- 5 large sweet onions, sliced
- 2 large shallots, sliced
- 4 cloves garlic, sliced
- 1 teaspoon kosher salt
- ½ teaspoon black pepper
- ¼ cup all purpose flour
- 1 ½ cups madeira wine , substitute marsala, sherry, or port
- 5 cups vegetable stock, or beef stock
- 2 bay leaves
- 2 teaspoons fresh thyme
- 4-6 slices French baguette
- 8 ounces gruyere cheese , substitute Swiss or fontina
- Thinly slice the onions, shallots, and garlic.
- Melt butter in a large stockpot or Dutch oven over low heat.
- Add in the onions, shallots, and garlic and season with salt and pepper. Cook slowly over low heat, until deep golden brown and caramelized, about 1 ½ to 2 hours. Be sure to stir occasionally so that the onions don't burn.
- Stir in the flour and cook for 1-2 minutes (this removes the flour taste).
- Add in the wine to de-glaze the pan, making sure to scrape up any browned bits from the bottom of the pan.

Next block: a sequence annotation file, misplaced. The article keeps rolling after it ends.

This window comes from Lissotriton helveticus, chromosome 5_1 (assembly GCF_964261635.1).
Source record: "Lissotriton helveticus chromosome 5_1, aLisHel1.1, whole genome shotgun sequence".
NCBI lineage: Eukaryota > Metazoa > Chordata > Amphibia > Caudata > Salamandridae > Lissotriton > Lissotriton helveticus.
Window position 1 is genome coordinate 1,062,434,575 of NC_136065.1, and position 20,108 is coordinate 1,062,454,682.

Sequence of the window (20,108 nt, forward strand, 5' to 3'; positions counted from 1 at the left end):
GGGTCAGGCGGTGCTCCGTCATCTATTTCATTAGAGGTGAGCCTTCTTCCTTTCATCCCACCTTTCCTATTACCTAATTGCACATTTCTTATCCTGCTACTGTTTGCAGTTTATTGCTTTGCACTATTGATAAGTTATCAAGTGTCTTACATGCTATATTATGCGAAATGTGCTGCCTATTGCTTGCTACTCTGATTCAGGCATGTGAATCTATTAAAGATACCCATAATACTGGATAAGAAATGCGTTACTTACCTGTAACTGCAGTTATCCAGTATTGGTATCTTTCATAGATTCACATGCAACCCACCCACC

- Stir in vegetable stock, thyme, and bay leaves. Bring to a boil; then reduce heat and simmer, stirring occasionally, until slightly reduced (about 20-30 minutes). Remove and discard thyme sprigs and bay leaves.
- Taste and adjust seasonings as desired.
- Preheat the oven to broil.
- Lightly toast the bread slices for 1-2 minutes until crisp. Remove from the oven and set aside.
- Divide soup into oven-safe ramekins or bowls. Place onto a baking sheet. Top with baguette slices to cover the surface of the soup completely then sprinkle with cheese.
- Place into oven and broil until the cheese is melted and golden brown, 2-3 minutes.
- Serve immediately.
The nutritional information on this website is only an estimate and is provided for convenience and as a courtesy only. The accuracy of the nutritional information for any recipe on this site is not guaranteed.